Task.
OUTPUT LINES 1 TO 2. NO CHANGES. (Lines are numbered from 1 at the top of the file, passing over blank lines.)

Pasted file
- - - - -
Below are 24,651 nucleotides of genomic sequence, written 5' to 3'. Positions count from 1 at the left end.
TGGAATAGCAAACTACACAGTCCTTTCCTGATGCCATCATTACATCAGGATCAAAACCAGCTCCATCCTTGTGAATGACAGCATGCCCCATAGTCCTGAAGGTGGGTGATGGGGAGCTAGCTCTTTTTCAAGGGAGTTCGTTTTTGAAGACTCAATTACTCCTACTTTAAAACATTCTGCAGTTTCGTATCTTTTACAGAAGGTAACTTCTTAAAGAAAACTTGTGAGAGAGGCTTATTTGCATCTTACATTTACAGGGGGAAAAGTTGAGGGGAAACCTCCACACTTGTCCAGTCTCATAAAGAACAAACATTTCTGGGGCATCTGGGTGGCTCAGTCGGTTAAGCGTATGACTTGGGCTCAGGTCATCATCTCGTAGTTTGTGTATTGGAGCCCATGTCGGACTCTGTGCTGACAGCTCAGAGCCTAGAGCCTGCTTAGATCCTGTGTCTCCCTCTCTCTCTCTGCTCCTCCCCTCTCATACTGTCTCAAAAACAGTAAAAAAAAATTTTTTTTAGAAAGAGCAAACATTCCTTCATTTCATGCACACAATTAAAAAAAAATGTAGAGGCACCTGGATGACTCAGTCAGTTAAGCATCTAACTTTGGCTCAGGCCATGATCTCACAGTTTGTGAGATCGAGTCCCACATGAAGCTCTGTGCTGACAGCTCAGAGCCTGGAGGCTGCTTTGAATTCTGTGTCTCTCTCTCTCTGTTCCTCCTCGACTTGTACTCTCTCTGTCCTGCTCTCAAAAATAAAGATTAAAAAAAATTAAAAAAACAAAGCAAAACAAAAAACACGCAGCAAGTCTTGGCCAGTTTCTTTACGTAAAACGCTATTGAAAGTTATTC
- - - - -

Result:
Below are 24,651 nucleotides of genomic sequence, written 5' to 3'. Positions count from 1 at the left end.
TGGAATAGCAAACTACACAGTCCTTTCCTGATGCCATCATTACATCAGGATCAAAACCAGCTCCATCCTTGTGAATGACAGCATGCCCCATAGTCCTGAAGGTGGGTGATGGGGAGCTAGCTCTTTTTCAAGGGAGTTCGTTTTTGAAGACTCAATTACTCCTACTTTAAAACATTCTGCAGTTTCGTATCTTTTACAGAAGGTAACTTCTTAAAGAAAACTTGTGAGAGAGGCTTATTTGCATCTTACATTTACAGGGGGAAAAGTTGAGGGGAAACCTCCACACTTGTCCAGTCTCATAAAGAACAAACATTTCTGGGGCATCTGGGTGGCTCAGTCGGTTAAGCGTATGACTTGGGCTCAGGTCATCATCTCGTAGTTTGTGTATTGGAGCCCATGTCGGACTCTGTGCTGACAGCTCAGAGCCTAGAGCCTGCTTAGATCCTGTGTCTCCCTCTCTCTCTCTGCTCCTCCCCTCTCATACTGTCTCAAAAACAGTAAAAAAAAATTTTTTTTAGAAAGAGCAAACATTCCTTCATTTCATGCACACAATTAAAAAAAAATGTAGAGGCACCTGGATGACTCAGTCAGTTAAGCATCTAACTTTGGCTCAGGCCATGATCTCACAGTTTGTGAGATCGAGTCCCACATGAAGCTCTGTGCTGACAGCTCAGAGCCTGGAGGCTGCTTTGAATTCTGTGTCTCTCTCTCTCTGTTCCTCCTCGACTTGTACTCTCTCTGTCCTGCTCTCAAAAATAAAGATTAAAAAAAATTAAAAAAACAAAGCAAAACAAAAAACACGCAGCAAGTCTTGGCCAGTTTCTTTACGTAAAACGCTATTGAAAGTTATTC